Posted by Allyson Greene at 11/8/2010 3:55:00 PM
5th Grade Investigates Water at Lubber Run
Lubber Run in the Morning…. Kingdom Plantae–Moss (non-vascular plant) on our walk
These rocks were placed by the edge of the stream to help prevent erosion.
This week, 5th graders spent their Discovery lab time out in the ‘field’! That is, they became biologists in the sense that they conducted a stream study at Lubber Run Park, which is one of the many places Four Mile Run winds through. Four Mile Run empties into the Potomac, which then empties into the Chesapeake Bay.
Turbidity, temperature, nitrate and phosphate levels, as well as dissolved oxygen levels were tested. Furthermore, students were able to examine a sample of water to look for various kinds of macroinvertebrates found in the stream. These tiny animals are crucial to the food chain as larger animals, such as turtles and fish, eat them to survive. We found 6 different kinds of macroinvertebrates when we sampled on Tuesday. This was a fair amount of these critters, which led students to conclude that the overall health of Four Mile Run at Lubber Run was pretty good. From all of the water testing, students were surprised to learn that the stream is not in terrible condition, but there is room for improvement! Students discussed ways to continue to help the water improve–turn off water when it’s running, be careful with the types of cleaning solutions we use, etc.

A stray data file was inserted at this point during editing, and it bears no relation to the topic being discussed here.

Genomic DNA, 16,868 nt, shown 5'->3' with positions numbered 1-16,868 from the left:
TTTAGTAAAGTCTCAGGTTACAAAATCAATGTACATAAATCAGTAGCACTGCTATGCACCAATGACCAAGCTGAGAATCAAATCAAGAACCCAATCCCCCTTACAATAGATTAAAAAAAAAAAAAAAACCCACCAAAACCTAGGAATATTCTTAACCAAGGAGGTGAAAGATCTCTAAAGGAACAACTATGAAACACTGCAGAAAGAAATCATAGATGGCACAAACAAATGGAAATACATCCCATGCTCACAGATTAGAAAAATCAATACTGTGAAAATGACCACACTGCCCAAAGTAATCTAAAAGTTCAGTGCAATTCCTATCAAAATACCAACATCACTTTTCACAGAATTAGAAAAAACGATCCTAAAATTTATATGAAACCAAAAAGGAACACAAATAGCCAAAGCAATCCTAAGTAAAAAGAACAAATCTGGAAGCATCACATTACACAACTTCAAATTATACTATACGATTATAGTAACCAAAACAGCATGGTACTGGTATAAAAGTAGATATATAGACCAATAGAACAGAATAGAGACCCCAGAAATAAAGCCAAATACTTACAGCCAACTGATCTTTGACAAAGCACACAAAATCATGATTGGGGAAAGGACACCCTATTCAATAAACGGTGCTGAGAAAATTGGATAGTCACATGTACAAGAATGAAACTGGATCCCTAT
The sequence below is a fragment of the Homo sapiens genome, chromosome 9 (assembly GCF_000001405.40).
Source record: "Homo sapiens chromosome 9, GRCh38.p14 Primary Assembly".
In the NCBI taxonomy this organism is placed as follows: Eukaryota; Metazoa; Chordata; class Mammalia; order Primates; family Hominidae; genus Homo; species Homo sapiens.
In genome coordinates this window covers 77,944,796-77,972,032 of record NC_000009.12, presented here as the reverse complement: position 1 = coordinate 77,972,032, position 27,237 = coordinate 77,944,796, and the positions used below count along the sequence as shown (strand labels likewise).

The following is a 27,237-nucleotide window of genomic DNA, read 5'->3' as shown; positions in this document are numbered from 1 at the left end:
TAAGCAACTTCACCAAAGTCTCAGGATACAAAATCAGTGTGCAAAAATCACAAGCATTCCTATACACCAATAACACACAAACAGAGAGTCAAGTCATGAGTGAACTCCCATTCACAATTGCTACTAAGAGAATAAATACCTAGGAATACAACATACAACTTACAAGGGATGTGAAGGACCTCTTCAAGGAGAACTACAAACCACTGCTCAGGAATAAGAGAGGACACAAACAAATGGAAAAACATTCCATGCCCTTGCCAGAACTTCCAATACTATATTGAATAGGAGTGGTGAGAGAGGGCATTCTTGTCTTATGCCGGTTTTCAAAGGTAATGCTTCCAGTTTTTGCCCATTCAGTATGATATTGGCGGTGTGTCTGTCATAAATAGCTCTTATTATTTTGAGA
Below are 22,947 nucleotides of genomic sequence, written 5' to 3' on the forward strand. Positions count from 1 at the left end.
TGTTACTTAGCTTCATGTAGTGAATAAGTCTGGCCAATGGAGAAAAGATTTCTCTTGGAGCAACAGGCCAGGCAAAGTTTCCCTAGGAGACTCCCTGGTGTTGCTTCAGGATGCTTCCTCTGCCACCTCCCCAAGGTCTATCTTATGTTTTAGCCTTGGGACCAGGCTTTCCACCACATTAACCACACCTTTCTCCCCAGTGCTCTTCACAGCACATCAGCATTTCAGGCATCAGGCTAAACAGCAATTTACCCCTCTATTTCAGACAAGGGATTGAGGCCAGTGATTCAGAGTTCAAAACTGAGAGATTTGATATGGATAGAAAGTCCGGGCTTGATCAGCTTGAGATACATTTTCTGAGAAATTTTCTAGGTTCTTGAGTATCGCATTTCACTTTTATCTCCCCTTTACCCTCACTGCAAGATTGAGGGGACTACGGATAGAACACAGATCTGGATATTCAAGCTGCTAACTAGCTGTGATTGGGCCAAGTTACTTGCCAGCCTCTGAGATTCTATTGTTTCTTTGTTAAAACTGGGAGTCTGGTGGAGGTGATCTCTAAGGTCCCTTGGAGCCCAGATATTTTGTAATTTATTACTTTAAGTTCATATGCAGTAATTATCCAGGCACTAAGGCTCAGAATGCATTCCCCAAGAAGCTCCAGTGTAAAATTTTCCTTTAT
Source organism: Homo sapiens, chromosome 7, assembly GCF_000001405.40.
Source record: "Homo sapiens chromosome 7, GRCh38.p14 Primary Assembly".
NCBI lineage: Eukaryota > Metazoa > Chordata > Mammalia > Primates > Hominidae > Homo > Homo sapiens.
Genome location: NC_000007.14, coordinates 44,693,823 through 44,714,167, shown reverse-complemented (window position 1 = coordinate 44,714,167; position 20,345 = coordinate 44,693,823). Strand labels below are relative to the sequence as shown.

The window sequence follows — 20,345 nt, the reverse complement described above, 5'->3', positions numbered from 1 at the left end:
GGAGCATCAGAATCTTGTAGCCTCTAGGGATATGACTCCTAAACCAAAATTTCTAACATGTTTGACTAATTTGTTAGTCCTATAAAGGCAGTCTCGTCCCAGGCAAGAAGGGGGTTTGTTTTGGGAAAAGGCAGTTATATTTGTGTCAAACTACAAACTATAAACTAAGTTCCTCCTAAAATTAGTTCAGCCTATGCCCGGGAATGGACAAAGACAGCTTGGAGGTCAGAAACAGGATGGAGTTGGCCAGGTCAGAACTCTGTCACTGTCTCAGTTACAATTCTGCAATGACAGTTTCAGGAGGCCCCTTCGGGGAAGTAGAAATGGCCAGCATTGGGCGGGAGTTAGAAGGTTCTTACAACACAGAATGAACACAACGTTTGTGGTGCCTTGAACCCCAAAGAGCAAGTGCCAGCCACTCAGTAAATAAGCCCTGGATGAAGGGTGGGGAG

For students, this experience tied together current classroom and Discovery lab studies with what is happening in the environment. We thank Elenor Hodges with Arlingtonians for a Clean Environment for helping make this experience very worthwhile!
Gathering samples and examining water for macroinvertebrates… Shaking up the water sample for an accurate test! These pictures–The turbidity (clarity of water) at Lubber Run was observed to be 0 JTU–very clear! Mrs. Hodges chats with some students. More observing and testing in these pictures! Observing for different types of macroinvertebrates…. The first picture shows some of the macroinvertebrates we found. In the next picture, Mrs, Greene prepares a slide of water for students to observe for protists and other life.